Employment practice liability-retaliation claims continue to grow

The Equal Employment Opportunity Commission (EEOC) has released its enforcement and litigation data from the 2020 fiscal year.

According to the agency, they resolved 70,804 charges in 2020 and secured $439.2 million for victims of employment discrimination. EEOC employees fielded over 470,000 phone calls and responded to more than 187,000 field office inquiries, including 122,775 online submissions.

Despite the challenges of the COVID-19 pandemic, the EEOC increased its merit factor resolution rate to 17.4%, nearly 2% higher than the previous year. Merit factor resolutions include settlements, withdrawals with benefits, successful conciliations, and unsuccessful conciliations.

Retaliation was the most common claim in the 2020 fiscal year, as it has been in years past, amounting to 55.8% of all charges filed. Other charges received by the EEOC include:

  • Retaliation: 37,632 (55.8%)
  • Disability: 24,324 (36.1%)
  • Race: 22,064 (32.7%)
  • Sex: 21,398 (31.7%)
  • Age: 14,183 (21.0%)
  • National Origin: 6,377 (9.5%)
  • Color: 3,562 (5.3%)
  • Religion: 2,404 (3.6%)
  • Equal Pay Act: 980 (1.5%)
  • Genetic Information: 440 (0.7%)

About 56% of the 67,448 charges received by the commission during the year included retaliation claims, setting a record and continuing a steady upward trend that has persisted for more than two decades, according to data released by the EEOC. That is an increase of 2% from the fiscal year 2019 (53.8%) and 4.2% from the fiscal year 2018 (51.6%).

Retaliation is one of the most common employment claims pursued in court today and businesses need to take heed, as it indeed has become the #1 claim individuals make at the EEOC.

The same laws that prohibit discrimination (Title VII, Americans with Disabilities Act, Age Discrimination in Employment Act, Equal Pay Act, and their state equivalents) also prohibit retaliating against employees and job applicants who assert their rights under the law or participate in a proceeding where discrimination is alleged.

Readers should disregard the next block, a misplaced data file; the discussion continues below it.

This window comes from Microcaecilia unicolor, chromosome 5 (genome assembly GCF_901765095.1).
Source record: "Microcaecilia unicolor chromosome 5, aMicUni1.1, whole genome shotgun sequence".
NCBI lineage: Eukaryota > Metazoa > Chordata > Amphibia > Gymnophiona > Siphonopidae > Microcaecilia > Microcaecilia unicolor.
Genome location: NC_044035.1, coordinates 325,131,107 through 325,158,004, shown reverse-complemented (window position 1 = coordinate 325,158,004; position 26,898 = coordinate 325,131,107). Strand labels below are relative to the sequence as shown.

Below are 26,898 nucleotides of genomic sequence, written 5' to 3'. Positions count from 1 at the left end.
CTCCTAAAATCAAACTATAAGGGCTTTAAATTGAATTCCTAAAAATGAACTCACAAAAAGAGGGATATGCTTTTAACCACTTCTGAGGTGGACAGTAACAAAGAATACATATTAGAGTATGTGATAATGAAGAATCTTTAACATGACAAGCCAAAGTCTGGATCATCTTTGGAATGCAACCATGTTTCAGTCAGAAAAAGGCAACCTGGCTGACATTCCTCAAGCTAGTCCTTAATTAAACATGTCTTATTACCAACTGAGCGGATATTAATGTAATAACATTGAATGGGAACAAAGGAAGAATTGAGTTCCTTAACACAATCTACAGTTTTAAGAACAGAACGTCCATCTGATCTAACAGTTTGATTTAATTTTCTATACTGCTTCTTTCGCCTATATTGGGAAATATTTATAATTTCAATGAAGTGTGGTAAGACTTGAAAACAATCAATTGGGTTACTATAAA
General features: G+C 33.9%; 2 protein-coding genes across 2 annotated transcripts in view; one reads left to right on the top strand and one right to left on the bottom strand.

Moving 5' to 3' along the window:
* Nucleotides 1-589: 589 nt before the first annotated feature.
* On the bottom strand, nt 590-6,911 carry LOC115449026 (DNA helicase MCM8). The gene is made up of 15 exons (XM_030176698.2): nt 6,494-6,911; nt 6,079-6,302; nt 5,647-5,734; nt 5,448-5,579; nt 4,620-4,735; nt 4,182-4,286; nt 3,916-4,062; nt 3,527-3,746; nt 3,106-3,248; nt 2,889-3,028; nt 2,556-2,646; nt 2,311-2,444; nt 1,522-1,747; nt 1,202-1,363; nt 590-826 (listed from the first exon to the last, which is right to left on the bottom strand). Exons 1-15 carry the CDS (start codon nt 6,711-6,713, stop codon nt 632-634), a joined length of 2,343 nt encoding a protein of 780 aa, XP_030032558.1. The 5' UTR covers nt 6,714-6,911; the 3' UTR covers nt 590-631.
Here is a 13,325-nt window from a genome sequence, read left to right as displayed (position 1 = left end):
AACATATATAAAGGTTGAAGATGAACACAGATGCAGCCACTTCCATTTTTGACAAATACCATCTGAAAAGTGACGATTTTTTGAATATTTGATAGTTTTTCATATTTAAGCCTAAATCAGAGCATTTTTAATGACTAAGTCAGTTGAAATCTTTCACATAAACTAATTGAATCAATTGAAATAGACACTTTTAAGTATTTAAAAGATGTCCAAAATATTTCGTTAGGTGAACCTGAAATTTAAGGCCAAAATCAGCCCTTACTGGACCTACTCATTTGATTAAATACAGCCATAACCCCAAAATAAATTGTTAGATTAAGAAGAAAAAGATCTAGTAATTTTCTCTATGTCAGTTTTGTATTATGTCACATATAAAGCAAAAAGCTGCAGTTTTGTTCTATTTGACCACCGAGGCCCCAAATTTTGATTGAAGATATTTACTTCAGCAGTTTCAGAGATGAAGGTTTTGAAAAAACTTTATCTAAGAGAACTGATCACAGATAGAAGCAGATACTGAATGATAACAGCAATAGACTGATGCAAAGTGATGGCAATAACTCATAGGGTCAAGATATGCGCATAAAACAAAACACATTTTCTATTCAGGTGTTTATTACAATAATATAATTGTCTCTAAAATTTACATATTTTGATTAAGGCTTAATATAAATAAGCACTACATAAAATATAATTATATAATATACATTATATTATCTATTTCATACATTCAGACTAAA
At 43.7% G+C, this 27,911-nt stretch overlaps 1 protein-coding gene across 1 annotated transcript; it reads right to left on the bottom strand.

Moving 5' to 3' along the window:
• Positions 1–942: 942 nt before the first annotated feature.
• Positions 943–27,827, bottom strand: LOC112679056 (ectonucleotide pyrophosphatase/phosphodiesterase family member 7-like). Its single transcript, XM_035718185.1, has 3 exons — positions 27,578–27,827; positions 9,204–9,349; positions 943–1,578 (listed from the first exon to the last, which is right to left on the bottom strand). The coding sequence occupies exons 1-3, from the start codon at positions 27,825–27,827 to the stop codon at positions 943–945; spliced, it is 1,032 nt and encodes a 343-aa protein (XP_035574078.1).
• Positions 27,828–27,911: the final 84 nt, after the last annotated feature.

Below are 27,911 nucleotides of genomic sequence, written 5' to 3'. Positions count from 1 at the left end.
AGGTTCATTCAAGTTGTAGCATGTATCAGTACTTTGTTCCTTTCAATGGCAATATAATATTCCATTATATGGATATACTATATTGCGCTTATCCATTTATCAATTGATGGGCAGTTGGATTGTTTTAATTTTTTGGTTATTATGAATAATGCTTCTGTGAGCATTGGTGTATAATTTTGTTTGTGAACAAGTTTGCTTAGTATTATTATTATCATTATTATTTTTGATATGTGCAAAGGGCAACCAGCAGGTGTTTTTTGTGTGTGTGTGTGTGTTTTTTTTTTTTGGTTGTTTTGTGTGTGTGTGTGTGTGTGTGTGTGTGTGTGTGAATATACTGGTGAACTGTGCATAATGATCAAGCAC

It is not uncommon for a claim alleging discrimination based on a protected classification (race, age, disability, sex/gender, etc.) to also include an allegation of retaliation.

Retaliation is, unfortunately, easy to commit and easy to prove, even if the underlying protected activity is not and it can be very costly to employers. According to the EEOC, they obtained $214.9 million in monetary benefits for retaliation charges in 2020. For that reason, it is important that managers and supervisors understand their obligations under the law to not only not discriminate based on race, color, sex, religion, national origin, age, disability, and genetic information, but also not to retaliate when an employee makes such an allegation. That can be particularly hard for supervisors and managers to avoid when the allegation is perceived as false or unjustified.

A retaliation claim consists of three elements: (1) a protected activity; (2) materially-adverse employment action; and (3) a nexus between them. An employee engages in “protected activity” when s/he complains of an employment practice that s/he “reasonably believes” violates the anti-discrimination laws.

The EEO laws prohibit punishing job applicants or employees for asserting their rights to be free from employment discrimination including harassment. Asserting these EEO rights is called “protected activity,” and it can take many forms. For example, it is unlawful to retaliate against applicants or employees for: